Another historical site that corrects the assumption that Africa was far behind before the influence of the colonisers is the spectacular and mysterious ‘Ghedi ghost town’ as it is popularly called. The breathtaking site is located in Kenya and hidden in the Arabuko Sokoke forest.
The city is located in the thick forests 65 miles north of Mombasa and south of Malindidense in Kenya north. Throughout history, there are no mentions of this empire in Arab, Portuguese or early European traders notes. Very little is known of how this kingdom came to be and the people that inhabited it. The medieval settlement stretched from present-day Somalia and Mozambique with most of it in Kenya.
A visit to the city takes tourists through the walled community with stone and coral-brick houses. Like many ghost towns found in Africa, such as the kilwa Kisiwani in neighbouring Tanzania, Gedi boasts of a vast palace that housed the royals and their family and a royal mosque. A walk through the well-planned streets and houses with flushing toilets shows that the city was not only wealthy but very advanced in social standards and technology. The city also boasts of running water.
Venetian glass from Italy, Ming Chinese vases, and Pottery from all over the world found in the town indicate contact with other empires through trade. The wealth of the city is exhibited in the way the houses were built. Each house had its private courtyard and a forecourt with at least three rooms.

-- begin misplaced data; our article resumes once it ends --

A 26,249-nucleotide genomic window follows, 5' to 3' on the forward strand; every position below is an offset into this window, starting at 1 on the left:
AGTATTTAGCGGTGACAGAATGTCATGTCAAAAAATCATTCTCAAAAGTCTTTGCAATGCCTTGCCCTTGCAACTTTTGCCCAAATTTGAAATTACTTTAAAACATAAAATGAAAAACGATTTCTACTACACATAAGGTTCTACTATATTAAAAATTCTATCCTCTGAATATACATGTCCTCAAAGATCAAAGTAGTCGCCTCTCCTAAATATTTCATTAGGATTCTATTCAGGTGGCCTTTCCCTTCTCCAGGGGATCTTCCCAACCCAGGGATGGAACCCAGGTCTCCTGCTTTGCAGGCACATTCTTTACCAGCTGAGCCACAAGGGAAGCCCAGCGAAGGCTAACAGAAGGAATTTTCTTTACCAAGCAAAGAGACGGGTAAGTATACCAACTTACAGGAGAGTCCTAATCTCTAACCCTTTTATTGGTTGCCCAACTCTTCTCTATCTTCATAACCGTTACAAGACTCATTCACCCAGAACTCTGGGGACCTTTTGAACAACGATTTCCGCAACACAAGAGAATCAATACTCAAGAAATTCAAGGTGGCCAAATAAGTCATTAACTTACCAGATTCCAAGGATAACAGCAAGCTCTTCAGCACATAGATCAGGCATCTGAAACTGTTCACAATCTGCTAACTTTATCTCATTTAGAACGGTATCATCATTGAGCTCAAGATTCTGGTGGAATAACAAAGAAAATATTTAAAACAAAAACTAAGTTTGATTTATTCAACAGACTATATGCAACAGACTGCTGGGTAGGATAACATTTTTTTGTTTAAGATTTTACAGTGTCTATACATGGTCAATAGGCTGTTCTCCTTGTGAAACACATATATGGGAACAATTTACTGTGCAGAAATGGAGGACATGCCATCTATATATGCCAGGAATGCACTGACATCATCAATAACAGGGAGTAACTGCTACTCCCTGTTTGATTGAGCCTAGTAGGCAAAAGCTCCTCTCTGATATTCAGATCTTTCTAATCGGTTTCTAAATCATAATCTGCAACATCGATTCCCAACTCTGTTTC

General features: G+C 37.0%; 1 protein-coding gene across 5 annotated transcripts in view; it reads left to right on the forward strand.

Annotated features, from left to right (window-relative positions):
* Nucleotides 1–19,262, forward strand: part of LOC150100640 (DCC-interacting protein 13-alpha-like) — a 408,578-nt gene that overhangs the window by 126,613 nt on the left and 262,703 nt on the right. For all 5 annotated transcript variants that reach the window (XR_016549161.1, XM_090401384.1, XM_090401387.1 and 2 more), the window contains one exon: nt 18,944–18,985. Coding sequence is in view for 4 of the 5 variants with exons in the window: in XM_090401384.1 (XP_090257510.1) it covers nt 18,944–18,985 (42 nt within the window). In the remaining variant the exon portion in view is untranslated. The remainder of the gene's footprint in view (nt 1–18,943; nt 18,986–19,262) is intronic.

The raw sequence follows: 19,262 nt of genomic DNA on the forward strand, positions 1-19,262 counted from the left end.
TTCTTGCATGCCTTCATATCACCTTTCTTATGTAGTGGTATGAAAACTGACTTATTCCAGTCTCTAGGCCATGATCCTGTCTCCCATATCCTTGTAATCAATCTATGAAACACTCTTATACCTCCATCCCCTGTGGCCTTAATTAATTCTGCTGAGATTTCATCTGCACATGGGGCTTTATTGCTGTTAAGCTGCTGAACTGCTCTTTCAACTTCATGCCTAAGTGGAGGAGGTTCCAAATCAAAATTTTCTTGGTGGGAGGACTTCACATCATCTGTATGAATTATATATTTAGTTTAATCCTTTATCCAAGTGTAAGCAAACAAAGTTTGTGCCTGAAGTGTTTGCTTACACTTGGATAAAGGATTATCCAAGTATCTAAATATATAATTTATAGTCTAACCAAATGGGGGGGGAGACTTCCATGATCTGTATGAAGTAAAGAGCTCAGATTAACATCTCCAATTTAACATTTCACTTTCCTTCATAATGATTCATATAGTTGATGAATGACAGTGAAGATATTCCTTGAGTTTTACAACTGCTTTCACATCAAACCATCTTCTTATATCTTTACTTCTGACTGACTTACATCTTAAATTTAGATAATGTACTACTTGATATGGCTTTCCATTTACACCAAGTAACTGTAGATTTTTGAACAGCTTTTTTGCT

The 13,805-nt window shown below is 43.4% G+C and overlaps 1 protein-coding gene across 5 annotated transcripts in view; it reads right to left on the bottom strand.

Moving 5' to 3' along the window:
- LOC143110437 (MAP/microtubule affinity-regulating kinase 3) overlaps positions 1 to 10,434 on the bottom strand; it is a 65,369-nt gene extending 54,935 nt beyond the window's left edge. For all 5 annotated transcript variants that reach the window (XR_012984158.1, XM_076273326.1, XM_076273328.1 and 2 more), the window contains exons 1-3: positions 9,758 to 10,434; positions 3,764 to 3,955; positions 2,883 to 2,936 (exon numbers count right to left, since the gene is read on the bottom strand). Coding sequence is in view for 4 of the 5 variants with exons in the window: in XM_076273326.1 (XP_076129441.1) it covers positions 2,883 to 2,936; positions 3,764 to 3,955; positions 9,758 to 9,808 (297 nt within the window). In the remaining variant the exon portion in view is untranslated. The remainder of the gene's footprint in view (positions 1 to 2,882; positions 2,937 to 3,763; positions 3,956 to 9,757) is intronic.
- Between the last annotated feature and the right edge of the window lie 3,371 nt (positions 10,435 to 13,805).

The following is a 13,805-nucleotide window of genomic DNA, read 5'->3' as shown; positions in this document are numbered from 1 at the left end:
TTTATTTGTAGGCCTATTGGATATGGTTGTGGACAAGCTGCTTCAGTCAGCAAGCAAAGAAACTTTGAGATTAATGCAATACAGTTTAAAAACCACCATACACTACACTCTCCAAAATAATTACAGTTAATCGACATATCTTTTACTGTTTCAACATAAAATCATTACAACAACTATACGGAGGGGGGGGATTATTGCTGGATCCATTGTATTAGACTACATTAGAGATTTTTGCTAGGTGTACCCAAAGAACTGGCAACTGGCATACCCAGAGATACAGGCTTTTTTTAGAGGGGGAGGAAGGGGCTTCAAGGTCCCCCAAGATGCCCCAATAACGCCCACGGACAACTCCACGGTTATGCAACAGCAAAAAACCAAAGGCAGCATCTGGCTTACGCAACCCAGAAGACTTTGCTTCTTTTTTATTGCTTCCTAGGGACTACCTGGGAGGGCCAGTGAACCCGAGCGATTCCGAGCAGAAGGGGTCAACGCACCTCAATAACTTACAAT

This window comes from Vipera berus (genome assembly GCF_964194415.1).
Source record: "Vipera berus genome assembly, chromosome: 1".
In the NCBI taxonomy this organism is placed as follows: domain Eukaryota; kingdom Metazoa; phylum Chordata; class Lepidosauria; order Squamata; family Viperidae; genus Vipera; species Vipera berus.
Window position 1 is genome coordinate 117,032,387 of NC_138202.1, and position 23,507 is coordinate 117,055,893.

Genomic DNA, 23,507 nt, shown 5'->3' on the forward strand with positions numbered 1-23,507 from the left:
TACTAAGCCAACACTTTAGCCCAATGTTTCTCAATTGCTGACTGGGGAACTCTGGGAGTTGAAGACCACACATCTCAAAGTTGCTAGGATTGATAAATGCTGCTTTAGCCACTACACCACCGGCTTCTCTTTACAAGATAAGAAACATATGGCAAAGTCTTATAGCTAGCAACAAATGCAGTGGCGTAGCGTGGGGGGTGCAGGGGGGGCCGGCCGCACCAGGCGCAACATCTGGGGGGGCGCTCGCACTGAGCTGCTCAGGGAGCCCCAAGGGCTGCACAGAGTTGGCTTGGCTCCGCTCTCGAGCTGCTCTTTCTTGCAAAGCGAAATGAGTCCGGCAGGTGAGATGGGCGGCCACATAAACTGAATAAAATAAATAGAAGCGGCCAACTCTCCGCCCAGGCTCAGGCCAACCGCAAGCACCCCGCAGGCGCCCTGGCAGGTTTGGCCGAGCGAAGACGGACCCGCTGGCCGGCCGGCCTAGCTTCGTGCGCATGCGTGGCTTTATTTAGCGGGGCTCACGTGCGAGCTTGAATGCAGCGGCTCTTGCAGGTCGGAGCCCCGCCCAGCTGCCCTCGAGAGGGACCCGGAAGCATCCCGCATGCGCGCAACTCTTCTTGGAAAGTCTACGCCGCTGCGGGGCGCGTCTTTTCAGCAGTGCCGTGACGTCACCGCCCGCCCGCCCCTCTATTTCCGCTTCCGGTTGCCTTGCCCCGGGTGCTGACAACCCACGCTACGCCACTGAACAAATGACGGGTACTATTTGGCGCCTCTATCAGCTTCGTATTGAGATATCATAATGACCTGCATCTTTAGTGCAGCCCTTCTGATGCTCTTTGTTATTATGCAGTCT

The large palace had residential rooms, audience court, royal court and a big reception court. Smaller mosques also existed in the community with bigger houses having mosques built close to their homes. A few mud houses exist at the outskirts of the city and could have been home to the poorer inhabiters or farmers of Gedi.
Discovered in 1884, no follow-ups were made until the late 1920s when the British East African government rediscovered it. Since its excavation in 1948, the city has been reserved as a Kenyan National Park where tourists from all over the world visit to experience for themselves the magnificence of this less-known ancient African society.
It is believed that the ancient empire possibly started as early as 11th century seeing its prime between the 13th to 15th century. With about 2,500 settlers, it was largely inhabited by Muslims who isolated themselves giving a reason for the location of their settlement. The city used its expensive and rare bead collection as well as cowry as its currency. Thousands of cowries have been discovered after years of being locked up in storerooms in the houses and palaces.
The great city was abandoned in the 17th century either through the invasion of the Portuguese or the forceful abandoning of the city as ancient East Africans began to settle closer to this civilization.
It remains an enigma how there are no records of such a thriving and magnificent civilization that existed in Africa. No human monuments or carvings have been found yet and there seems to be no form of historical recordings by the people themselves.
Small villages and communities that have settled close to the ghost town believe that the Gedi is now inhabited by the spirits of the ancestors who are currently protecting what remains of it.
Tourists, lovers of history and archaeology will be blown away after a visit to the mysterious Gedi ghost town.